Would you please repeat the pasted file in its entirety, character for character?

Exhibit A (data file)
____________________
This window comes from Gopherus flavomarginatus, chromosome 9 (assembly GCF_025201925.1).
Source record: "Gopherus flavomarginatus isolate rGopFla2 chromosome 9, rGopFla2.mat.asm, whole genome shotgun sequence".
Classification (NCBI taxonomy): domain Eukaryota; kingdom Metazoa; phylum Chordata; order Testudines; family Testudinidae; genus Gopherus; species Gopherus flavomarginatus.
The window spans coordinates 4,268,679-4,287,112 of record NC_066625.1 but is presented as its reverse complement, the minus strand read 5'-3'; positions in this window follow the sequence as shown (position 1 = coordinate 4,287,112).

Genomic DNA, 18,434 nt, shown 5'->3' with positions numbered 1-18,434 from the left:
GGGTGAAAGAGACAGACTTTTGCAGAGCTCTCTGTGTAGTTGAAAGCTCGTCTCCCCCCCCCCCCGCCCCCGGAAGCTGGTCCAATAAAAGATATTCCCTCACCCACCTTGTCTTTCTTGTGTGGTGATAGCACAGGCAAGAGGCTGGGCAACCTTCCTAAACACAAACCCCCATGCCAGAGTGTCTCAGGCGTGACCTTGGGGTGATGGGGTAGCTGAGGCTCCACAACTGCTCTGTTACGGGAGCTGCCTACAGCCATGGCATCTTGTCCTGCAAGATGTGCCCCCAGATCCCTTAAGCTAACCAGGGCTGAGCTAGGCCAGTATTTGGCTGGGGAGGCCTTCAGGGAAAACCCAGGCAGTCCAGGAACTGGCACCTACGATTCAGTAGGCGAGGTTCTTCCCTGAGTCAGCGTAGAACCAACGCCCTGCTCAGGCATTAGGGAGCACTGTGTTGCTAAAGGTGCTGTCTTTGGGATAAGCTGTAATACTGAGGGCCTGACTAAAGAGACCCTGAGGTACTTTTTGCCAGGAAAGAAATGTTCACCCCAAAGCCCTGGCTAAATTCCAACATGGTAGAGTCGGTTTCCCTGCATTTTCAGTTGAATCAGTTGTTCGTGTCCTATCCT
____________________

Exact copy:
This window comes from Gopherus flavomarginatus, chromosome 9 (assembly GCF_025201925.1).
Source record: "Gopherus flavomarginatus isolate rGopFla2 chromosome 9, rGopFla2.mat.asm, whole genome shotgun sequence".
Classification (NCBI taxonomy): domain Eukaryota; kingdom Metazoa; phylum Chordata; order Testudines; family Testudinidae; genus Gopherus; species Gopherus flavomarginatus.
The window spans coordinates 4,268,679-4,287,112 of record NC_066625.1 but is presented as its reverse complement, the minus strand read 5'-3'; positions in this window follow the sequence as shown (position 1 = coordinate 4,287,112).

Genomic DNA, 18,434 nt, shown 5'->3' with positions numbered 1-18,434 from the left:
GGGTGAAAGAGACAGACTTTTGCAGAGCTCTCTGTGTAGTTGAAAGCTCGTCTCCCCCCCCCCCCGCCCCCGGAAGCTGGTCCAATAAAAGATATTCCCTCACCCACCTTGTCTTTCTTGTGTGGTGATAGCACAGGCAAGAGGCTGGGCAACCTTCCTAAACACAAACCCCCATGCCAGAGTGTCTCAGGCGTGACCTTGGGGTGATGGGGTAGCTGAGGCTCCACAACTGCTCTGTTACGGGAGCTGCCTACAGCCATGGCATCTTGTCCTGCAAGATGTGCCCCCAGATCCCTTAAGCTAACCAGGGCTGAGCTAGGCCAGTATTTGGCTGGGGAGGCCTTCAGGGAAAACCCAGGCAGTCCAGGAACTGGCACCTACGATTCAGTAGGCGAGGTTCTTCCCTGAGTCAGCGTAGAACCAACGCCCTGCTCAGGCATTAGGGAGCACTGTGTTGCTAAAGGTGCTGTCTTTGGGATAAGCTGTAATACTGAGGGCCTGACTAAAGAGACCCTGAGGTACTTTTTGCCAGGAAAGAAATGTTCACCCCAAAGCCCTGGCTAAATTCCAACATGGTAGAGTCGGTTTCCCTGCATTTTCAGTTGAATCAGTTGTTCGTGTCCTATCCT